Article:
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Inside Samsung's 840 EVO

Samsung 840 EVO SSD: Tested At 120, 250, 500, And 1000 GB
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Getting into the svelte gunmetal-grey chassis is a snap, so long as you have a #5 pentalobe screwdriver handy. You'll find two screws under the label and one that's plainly visible. Don't even bother removing the label; just push the bit right through it.

There are no thermal pads, stickers, or adhesives under the cover. The drive's top, circuit board, and bottom separate as easily as oil and water.

500 GB 840 EVO circuit board500 GB 840 EVO circuit board

This is the 500 GB model's PCB. Samsung's 120 GB drive is actually shorter, as you can see in the side-by-side shot below. Each NAND package plays host to eight dice, except on the 120 GB drive, which uses two quad-die packages. Otherwise, each package's octet of 128 Gb Toggle-mode NAND delivers 128 GB capacity.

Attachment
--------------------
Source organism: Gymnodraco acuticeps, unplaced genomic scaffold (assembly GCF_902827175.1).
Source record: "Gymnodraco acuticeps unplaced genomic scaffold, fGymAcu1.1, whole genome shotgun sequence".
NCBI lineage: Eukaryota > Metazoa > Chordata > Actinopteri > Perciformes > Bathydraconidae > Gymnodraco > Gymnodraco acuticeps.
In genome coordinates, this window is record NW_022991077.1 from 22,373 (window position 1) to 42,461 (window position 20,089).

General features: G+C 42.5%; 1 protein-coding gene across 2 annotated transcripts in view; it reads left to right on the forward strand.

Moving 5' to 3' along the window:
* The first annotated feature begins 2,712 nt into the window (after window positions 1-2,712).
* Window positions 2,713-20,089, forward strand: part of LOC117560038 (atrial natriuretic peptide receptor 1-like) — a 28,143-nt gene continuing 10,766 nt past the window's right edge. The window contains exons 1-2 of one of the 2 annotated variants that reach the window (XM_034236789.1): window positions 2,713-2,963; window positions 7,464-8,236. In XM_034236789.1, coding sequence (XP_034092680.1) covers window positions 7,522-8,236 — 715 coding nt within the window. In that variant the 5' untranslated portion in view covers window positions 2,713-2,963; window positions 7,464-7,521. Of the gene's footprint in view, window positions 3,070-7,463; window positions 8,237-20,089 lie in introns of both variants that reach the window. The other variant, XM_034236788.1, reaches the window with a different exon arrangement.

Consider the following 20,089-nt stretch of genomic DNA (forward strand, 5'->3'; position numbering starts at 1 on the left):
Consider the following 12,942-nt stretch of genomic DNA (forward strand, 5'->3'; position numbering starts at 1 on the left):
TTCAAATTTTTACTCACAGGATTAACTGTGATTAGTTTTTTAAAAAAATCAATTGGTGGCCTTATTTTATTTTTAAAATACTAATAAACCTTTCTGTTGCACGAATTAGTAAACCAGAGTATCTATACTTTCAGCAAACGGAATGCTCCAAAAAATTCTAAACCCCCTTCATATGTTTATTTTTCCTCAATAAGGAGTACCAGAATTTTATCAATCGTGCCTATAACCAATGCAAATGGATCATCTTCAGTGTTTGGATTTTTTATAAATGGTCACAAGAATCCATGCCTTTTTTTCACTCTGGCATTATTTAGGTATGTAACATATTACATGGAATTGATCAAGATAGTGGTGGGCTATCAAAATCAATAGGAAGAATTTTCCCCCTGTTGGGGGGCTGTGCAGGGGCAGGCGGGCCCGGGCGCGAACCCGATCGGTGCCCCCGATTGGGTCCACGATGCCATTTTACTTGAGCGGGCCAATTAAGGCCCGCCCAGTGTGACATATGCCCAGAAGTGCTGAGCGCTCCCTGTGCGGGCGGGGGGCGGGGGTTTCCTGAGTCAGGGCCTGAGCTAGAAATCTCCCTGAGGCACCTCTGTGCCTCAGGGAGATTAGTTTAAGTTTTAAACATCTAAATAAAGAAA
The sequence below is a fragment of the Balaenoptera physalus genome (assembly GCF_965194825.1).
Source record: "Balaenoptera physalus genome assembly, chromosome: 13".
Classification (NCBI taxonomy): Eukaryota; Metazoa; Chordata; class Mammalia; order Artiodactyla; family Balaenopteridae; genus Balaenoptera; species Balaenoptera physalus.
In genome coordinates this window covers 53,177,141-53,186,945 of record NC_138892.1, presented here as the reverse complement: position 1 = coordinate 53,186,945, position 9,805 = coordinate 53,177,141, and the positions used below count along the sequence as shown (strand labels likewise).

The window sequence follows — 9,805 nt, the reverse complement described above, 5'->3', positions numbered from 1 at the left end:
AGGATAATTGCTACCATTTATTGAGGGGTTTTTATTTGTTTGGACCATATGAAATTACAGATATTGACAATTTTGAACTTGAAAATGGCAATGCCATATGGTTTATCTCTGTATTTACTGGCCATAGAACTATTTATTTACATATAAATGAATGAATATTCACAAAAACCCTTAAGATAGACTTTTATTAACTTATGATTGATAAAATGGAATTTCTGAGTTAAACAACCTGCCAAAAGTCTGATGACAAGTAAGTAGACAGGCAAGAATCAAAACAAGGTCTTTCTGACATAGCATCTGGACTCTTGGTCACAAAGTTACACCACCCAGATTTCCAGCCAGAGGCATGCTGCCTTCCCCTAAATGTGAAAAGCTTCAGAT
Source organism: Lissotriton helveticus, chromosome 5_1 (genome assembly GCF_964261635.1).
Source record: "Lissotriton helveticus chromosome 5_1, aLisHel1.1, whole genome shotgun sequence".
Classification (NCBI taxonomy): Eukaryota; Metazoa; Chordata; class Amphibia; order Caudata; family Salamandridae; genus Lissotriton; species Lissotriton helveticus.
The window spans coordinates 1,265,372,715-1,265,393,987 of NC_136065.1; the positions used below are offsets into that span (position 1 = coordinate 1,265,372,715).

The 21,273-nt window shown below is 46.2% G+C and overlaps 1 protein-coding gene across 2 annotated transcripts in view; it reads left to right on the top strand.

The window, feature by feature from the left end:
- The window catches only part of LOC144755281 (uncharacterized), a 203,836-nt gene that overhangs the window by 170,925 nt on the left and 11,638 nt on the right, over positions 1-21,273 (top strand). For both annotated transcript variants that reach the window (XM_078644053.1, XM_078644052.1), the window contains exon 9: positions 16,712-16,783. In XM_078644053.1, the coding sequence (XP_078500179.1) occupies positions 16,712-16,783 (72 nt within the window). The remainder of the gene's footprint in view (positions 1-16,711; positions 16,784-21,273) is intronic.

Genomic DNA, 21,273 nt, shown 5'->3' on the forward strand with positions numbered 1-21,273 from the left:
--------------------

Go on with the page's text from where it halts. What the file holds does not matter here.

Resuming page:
500 GB (left) and 120 GB (right) 840 EVO circuit boards500 GB (left) and 120 GB (right) 840 EVO circuit boards

The MEX 400 MHz triple-core Cortex-R4-based controller is labeled S4LN045X01-B030. This new revision runs 100 MHz faster than the older 840's processor, and will also be able to apply Opal 2.0-compatible encryption, either through the drive itself or through Windows 8's BitLocker Drive Encryption, once an upcoming firmware update is certified. This is big news in the self-encrypting drive space, since there aren't many desktop drives with Opal 2.0 support yet. Naturally, this will change as competing vendors refresh their product lines.

500 GB 840 EVO, from the back500 GB 840 EVO, from the back

Lastly, we see the drive's LPDDR2 DRAM cache. In the picture of the 500 GB 840 EVO, it's a 512 MB package. Samsung is deploying 1 MB of cache for every gigabyte of capacity, which is fairly standard these days.

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